Wednesday, March 19, 2014
Oh, Please Make Up Your Mind
Do you feel like your head starts spinning when you hear more news about what you should or shouldn't eat? Well, we've got one more update for you. On Monday, new research published in the journal Annals of Internal Medicine cites evidence that potentially debunks the link between saturated fat and heart attacks and heart-related diseases.
Researchers pooled data from dozens of previously conducted studies involving more than a half million people, as well as some randomized controlled trials, to come up with the "best evidence to date." In the analysis, people who ate higher levels of saturated fat did not have higher levels of heart disease, nor did those who ate more polyunsaturated fats (a type of unsaturated fat that comes from soybean oil or canola oil) have lower levels of heart disease. The study also found that diets high in carbohydrates or sugars led to increased artery clogging, which often leads to heart problems.
So what's all this mean? The new findings suggest that we should focus our dietary guidelines more on food groups, and less on macronutrients, like the varieties of fat, total protein, or broad categories like carbohydrates — a.k.a. "high protein," "low saturated fat," or "low carb."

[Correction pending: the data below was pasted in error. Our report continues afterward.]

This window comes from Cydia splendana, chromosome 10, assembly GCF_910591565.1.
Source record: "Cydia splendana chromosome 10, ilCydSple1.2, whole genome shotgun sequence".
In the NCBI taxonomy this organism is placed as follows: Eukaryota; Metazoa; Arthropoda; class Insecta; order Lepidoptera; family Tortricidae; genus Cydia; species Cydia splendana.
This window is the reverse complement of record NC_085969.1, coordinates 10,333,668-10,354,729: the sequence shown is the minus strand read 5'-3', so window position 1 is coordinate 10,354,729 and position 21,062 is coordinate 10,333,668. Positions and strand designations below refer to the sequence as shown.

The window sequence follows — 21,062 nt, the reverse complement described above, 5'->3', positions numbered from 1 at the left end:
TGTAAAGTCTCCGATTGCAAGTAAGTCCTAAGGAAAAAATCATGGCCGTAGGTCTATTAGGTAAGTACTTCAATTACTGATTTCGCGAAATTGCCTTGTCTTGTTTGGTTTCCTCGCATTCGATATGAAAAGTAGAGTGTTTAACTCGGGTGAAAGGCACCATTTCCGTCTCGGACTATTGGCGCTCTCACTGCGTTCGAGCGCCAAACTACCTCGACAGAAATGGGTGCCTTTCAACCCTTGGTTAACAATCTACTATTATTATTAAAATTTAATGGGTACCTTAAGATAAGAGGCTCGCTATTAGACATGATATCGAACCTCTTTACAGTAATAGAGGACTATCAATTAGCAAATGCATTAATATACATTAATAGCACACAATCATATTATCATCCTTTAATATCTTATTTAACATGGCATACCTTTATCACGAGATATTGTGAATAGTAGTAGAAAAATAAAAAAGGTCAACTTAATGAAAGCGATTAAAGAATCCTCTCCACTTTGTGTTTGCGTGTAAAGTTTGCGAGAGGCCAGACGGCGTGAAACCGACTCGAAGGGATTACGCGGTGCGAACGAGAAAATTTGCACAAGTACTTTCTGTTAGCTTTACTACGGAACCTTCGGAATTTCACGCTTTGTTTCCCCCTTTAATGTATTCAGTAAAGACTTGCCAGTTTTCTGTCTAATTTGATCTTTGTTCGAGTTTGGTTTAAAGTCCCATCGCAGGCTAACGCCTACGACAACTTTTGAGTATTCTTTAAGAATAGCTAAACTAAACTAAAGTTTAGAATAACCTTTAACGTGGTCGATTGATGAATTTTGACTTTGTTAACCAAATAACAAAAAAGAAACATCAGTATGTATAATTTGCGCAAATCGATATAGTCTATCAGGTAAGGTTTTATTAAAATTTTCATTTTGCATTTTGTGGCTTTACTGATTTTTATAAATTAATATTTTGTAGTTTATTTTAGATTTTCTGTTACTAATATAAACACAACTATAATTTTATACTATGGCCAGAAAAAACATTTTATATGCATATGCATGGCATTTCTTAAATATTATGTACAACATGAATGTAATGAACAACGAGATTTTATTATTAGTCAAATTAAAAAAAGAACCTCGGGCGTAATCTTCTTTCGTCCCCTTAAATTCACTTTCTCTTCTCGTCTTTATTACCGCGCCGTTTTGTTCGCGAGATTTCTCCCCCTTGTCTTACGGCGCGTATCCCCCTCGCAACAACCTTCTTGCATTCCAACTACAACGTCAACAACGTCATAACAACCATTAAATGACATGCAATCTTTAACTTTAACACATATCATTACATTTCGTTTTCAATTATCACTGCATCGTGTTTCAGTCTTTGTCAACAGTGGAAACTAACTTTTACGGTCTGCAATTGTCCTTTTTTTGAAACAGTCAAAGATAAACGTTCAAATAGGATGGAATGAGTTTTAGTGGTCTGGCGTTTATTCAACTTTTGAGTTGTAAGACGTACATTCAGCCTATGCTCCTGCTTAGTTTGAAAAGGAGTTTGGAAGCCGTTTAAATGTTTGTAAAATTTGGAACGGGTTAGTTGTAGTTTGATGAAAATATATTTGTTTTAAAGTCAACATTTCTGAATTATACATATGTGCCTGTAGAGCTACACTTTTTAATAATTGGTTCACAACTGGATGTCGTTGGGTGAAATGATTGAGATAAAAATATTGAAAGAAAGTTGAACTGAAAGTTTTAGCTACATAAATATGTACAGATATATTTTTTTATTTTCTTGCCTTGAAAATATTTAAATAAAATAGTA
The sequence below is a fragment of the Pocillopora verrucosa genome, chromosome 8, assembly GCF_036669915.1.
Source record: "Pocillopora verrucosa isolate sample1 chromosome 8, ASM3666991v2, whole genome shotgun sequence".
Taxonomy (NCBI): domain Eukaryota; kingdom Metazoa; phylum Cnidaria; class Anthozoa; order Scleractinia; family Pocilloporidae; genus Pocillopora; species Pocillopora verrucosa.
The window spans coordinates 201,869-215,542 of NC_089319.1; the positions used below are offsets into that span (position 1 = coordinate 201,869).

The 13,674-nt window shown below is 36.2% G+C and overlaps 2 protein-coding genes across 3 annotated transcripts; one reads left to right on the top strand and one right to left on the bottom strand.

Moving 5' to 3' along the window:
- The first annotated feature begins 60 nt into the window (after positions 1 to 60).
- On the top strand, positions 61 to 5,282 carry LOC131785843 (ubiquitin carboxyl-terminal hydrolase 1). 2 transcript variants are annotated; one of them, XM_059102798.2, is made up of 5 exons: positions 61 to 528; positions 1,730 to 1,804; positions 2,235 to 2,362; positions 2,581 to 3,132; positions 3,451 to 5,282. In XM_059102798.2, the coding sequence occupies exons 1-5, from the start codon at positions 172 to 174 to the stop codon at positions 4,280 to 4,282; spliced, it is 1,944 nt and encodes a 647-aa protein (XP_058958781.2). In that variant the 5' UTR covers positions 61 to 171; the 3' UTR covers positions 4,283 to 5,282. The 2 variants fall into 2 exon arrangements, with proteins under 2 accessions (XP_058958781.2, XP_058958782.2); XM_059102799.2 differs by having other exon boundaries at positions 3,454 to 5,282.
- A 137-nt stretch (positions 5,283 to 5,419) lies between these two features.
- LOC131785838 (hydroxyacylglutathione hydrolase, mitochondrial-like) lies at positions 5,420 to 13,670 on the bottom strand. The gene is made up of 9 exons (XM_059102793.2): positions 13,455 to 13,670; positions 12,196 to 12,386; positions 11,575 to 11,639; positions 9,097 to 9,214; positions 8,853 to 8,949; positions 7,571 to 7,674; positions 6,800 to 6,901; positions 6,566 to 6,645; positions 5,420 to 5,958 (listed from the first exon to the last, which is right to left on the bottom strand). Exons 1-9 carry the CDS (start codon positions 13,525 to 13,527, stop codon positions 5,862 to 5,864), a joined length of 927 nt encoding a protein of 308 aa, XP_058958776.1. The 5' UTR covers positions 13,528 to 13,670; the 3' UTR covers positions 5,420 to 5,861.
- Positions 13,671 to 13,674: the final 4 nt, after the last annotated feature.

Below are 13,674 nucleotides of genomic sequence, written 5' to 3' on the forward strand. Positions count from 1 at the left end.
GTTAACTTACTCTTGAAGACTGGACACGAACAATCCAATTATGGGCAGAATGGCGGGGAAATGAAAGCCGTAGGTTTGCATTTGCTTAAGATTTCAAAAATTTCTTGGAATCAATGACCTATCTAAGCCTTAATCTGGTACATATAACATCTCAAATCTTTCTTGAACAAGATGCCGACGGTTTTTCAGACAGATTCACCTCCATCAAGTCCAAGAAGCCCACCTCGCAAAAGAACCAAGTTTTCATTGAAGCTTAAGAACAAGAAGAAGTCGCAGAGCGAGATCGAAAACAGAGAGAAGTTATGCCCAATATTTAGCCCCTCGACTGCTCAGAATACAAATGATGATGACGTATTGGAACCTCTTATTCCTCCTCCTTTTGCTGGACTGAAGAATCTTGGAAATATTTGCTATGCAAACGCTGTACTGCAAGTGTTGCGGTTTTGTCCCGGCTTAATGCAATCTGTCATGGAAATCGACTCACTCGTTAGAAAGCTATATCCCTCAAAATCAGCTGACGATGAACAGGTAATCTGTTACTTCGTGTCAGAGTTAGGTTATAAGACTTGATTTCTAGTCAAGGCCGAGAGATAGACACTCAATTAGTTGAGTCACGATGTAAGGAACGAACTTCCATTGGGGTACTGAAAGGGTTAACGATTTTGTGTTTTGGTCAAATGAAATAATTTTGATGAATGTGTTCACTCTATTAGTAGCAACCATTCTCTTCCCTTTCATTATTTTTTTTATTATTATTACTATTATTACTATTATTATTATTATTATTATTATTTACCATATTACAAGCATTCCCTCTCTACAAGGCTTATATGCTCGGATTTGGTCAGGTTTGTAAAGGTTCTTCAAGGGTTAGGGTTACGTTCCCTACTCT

"The single macronutrient approach is outdated," Dr. Frank Hu, professor of nutrition and epidemiology at the Harvard School of Public Health, told The New York Times. "I think future dietary guidelines will put more emphasis on real food rather than giving an absolute upper limit or cutoff point for certain macronutrients." After all, he said, when people cut down on fats, they end up overeating refined carbs, like bread and cereal.
And, sorry, this isn't a green light to start eating bacon cheeseburgers, says Good Housekeeping Nutrition Director Samantha Cassetty, M.S., R.D. "I'm pretty sure we aren't going to learn that a steak is healthier than lentils," she says. "It may be that saturated fat isn't as harmful as we once thought when it comes to heart disease, but there's still good evidence that red meat is linked to a higher risk of cancer." Currently, the Centers for Disease Control and Prevention (CDC) recommend that saturated fats be no more than 10% of your daily calorie intake.
Cassetty says your best bet is still the Mediterranean diet, with its heavy emphasis on fruits, vegetables, healthy fats, legumes and beans, and whole grains.
What do you think about this study?